Imagine entering a restaurant and being told to wait for a table by a surly host, who shrugs off your repeated contention that you have reservations before handing over a questionnaire about your history as a restaurant patron and instructing you to complete it. Then, when you’re finally led into the dining room, you’re given a menu written completely in French that lists a whole bunch of foreign-sounding dishes, but no accompanying prices. You inquire and are told that the bill will be worked out at the end of the meal. Now, is that something you’re likely to put up with?
Of course you would, but not in a restaurant setting. We as Americans reserve such treatment for our doctor’s offices.
Such is the state of our nation’s healthcare system. We enter appointments in the dark about how much each test and procedure will cost us and what amount our insurance will cover. To make things even more complicated, how much you wind up paying depends on the aptitude for filing insurance claims displayed by the office staff. After all, if forms aren’t processed correctly, you could wind up footing more of the bill than is deserved, and the onus will be on you to spend countless hours trying to rectify the mistake.
You can’t even figure out which doctors charge the most competitive prices because everyone’s situation is different. That prevents the type of word-of-mouth consumer intelligence that clues people into the fact that the new neighborhood restaurant isn’t worth a try or that there is a new speed camera over on Elm Street, for example.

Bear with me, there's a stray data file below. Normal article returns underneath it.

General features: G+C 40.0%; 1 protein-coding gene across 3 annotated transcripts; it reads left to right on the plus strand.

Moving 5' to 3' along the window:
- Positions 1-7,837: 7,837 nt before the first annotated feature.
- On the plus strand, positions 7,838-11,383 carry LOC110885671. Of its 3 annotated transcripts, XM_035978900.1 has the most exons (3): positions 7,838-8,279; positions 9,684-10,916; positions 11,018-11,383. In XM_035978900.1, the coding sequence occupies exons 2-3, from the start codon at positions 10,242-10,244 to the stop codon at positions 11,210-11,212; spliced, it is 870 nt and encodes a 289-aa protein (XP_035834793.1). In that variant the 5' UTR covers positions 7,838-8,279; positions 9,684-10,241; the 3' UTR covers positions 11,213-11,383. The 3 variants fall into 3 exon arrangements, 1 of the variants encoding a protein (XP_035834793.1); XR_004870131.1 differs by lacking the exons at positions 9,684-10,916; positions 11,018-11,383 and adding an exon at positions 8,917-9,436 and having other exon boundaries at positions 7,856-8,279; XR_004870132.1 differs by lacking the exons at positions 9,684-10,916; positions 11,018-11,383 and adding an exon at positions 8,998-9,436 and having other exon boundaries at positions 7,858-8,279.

So, what can we do to fix this broken system?
Acknowledging that a problem does indeed exist is a good first step. After that, the medical industry needs a strong infusion of transparency.
Doctors and insurance companies should be forced to work together to create a system that enables them to quote patients clear-cut prices prior to appointments and procedures. Such a system would dramatically increase efficiency in the healthcare industry given that we would all be able to practice the same type of comparison shopping that is common when shopping for a credit card, TV, plumber, you name it.
It’s interesting that after the decades of the healthcare system being broken, the only trend we’re seeing toward increased transparency is in the direct care market. More physicians are beginning to offer basic healthcare services – such as X-ray, stitches, basic tests, preventative care, etc. – for monthly fees on par with many gym memberships. Patients seem to gravitate toward such services because of the clear correlation between what is paid for and what is received, minus any uncertainty and hassle. Nevertheless, it’s obvious that the current woes are far too entrenched for the private market to correct on its own.
Given that Washington cannot reach any consensus around healthcare, perhaps they can start by agreeing to bring healthcare transparency to par with that of every other industry in which money exchanges hands. Right now, what’s clear is that nothing is clear about the way the healthcare industry is run, and that clearly needs to change! So, anyone have any suggestions?